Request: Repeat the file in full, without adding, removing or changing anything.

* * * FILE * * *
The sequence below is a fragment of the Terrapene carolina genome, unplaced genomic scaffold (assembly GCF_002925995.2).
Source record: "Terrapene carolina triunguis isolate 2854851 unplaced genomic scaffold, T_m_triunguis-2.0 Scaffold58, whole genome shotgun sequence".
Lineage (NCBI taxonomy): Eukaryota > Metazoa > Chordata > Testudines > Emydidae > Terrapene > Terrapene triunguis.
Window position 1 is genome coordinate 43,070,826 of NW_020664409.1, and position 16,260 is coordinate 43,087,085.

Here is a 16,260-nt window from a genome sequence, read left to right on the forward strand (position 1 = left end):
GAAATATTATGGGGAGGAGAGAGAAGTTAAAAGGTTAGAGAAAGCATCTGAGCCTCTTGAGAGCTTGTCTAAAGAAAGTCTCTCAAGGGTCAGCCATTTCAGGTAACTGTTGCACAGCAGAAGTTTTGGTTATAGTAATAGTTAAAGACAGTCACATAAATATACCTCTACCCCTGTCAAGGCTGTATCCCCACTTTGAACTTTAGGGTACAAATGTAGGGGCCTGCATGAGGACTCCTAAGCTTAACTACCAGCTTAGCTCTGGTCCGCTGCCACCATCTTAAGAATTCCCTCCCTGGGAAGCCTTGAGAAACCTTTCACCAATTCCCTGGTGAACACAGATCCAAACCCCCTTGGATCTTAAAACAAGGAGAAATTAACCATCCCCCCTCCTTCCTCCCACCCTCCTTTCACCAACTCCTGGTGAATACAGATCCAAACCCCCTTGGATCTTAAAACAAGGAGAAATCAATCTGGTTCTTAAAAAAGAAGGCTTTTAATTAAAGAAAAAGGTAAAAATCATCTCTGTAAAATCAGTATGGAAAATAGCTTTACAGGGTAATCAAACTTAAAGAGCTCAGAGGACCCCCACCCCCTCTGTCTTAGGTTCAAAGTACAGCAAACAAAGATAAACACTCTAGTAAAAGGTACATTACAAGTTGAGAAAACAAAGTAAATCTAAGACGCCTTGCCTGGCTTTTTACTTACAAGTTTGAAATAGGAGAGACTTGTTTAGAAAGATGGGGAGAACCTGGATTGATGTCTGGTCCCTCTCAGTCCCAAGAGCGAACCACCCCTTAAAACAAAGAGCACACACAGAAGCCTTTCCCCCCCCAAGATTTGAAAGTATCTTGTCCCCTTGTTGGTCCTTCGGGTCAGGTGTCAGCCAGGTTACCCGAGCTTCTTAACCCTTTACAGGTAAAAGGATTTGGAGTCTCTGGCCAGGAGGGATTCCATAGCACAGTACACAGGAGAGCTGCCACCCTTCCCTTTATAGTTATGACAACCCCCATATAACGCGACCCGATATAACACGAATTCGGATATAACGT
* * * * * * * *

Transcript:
The sequence below is a fragment of the Terrapene carolina genome, unplaced genomic scaffold (assembly GCF_002925995.2).
Source record: "Terrapene carolina triunguis isolate 2854851 unplaced genomic scaffold, T_m_triunguis-2.0 Scaffold58, whole genome shotgun sequence".
Lineage (NCBI taxonomy): Eukaryota > Metazoa > Chordata > Testudines > Emydidae > Terrapene > Terrapene triunguis.
Window position 1 is genome coordinate 43,070,826 of NW_020664409.1, and position 16,260 is coordinate 43,087,085.

Here is a 16,260-nt window from a genome sequence, read left to right on the forward strand (position 1 = left end):
GAAATATTATGGGGAGGAGAGAGAAGTTAAAAGGTTAGAGAAAGCATCTGAGCCTCTTGAGAGCTTGTCTAAAGAAAGTCTCTCAAGGGTCAGCCATTTCAGGTAACTGTTGCACAGCAGAAGTTTTGGTTATAGTAATAGTTAAAGACAGTCACATAAATATACCTCTACCCCTGTCAAGGCTGTATCCCCACTTTGAACTTTAGGGTACAAATGTAGGGGCCTGCATGAGGACTCCTAAGCTTAACTACCAGCTTAGCTCTGGTCCGCTGCCACCATCTTAAGAATTCCCTCCCTGGGAAGCCTTGAGAAACCTTTCACCAATTCCCTGGTGAACACAGATCCAAACCCCCTTGGATCTTAAAACAAGGAGAAATTAACCATCCCCCCTCCTTCCTCCCACCCTCCTTTCACCAACTCCTGGTGAATACAGATCCAAACCCCCTTGGATCTTAAAACAAGGAGAAATCAATCTGGTTCTTAAAAAAGAAGGCTTTTAATTAAAGAAAAAGGTAAAAATCATCTCTGTAAAATCAGTATGGAAAATAGCTTTACAGGGTAATCAAACTTAAAGAGCTCAGAGGACCCCCACCCCCTCTGTCTTAGGTTCAAAGTACAGCAAACAAAGATAAACACTCTAGTAAAAGGTACATTACAAGTTGAGAAAACAAAGTAAATCTAAGACGCCTTGCCTGGCTTTTTACTTACAAGTTTGAAATAGGAGAGACTTGTTTAGAAAGATGGGGAGAACCTGGATTGATGTCTGGTCCCTCTCAGTCCCAAGAGCGAACCACCCCTTAAAACAAAGAGCACACACAGAAGCCTTTCCCCCCCCAAGATTTGAAAGTATCTTGTCCCCTTGTTGGTCCTTCGGGTCAGGTGTCAGCCAGGTTACCCGAGCTTCTTAACCCTTTACAGGTAAAAGGATTTGGAGTCTCTGGCCAGGAGGGATTCCATAGCACAGTACACAGGAGAGCTGCCACCCTTCCCTTTATAGTTATGACAACCCCCATATAACGCGACCCGATATAACACGAATTCGGATATAACGT